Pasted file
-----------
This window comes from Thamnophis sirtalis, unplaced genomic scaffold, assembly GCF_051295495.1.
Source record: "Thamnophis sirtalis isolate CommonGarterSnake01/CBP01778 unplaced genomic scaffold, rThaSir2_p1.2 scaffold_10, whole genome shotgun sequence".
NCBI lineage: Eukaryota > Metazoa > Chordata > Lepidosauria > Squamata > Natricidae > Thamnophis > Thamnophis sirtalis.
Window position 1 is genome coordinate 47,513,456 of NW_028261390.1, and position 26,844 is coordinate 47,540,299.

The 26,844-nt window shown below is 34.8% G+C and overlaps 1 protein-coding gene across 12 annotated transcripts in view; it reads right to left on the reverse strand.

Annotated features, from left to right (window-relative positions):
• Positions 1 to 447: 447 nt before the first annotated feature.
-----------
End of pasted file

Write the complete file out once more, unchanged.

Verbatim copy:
This window comes from Thamnophis sirtalis, unplaced genomic scaffold, assembly GCF_051295495.1.
Source record: "Thamnophis sirtalis isolate CommonGarterSnake01/CBP01778 unplaced genomic scaffold, rThaSir2_p1.2 scaffold_10, whole genome shotgun sequence".
NCBI lineage: Eukaryota > Metazoa > Chordata > Lepidosauria > Squamata > Natricidae > Thamnophis > Thamnophis sirtalis.
Window position 1 is genome coordinate 47,513,456 of NW_028261390.1, and position 26,844 is coordinate 47,540,299.

The 26,844-nt window shown below is 34.8% G+C and overlaps 1 protein-coding gene across 12 annotated transcripts in view; it reads right to left on the reverse strand.

Annotated features, from left to right (window-relative positions):
• Positions 1 to 447: 447 nt before the first annotated feature.